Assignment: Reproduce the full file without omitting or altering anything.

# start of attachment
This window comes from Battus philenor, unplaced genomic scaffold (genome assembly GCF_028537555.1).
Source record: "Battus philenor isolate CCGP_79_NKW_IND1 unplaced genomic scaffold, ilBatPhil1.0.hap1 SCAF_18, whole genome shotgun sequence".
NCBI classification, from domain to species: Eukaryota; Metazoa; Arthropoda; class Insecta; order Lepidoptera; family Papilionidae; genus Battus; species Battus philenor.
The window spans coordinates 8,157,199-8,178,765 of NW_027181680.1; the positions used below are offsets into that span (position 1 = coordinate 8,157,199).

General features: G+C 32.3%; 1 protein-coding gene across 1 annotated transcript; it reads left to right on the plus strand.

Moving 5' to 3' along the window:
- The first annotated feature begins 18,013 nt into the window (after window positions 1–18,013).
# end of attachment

This window comes from Battus philenor, unplaced genomic scaffold (genome assembly GCF_028537555.1).
Source record: "Battus philenor isolate CCGP_79_NKW_IND1 unplaced genomic scaffold, ilBatPhil1.0.hap1 SCAF_18, whole genome shotgun sequence".
NCBI classification, from domain to species: Eukaryota; Metazoa; Arthropoda; class Insecta; order Lepidoptera; family Papilionidae; genus Battus; species Battus philenor.
The window spans coordinates 8,157,199-8,178,765 of NW_027181680.1; the positions used below are offsets into that span (position 1 = coordinate 8,157,199).

General features: G+C 32.3%; 1 protein-coding gene across 1 annotated transcript; it reads left to right on the plus strand.

Moving 5' to 3' along the window:
- The first annotated feature begins 18,013 nt into the window (after window positions 1–18,013).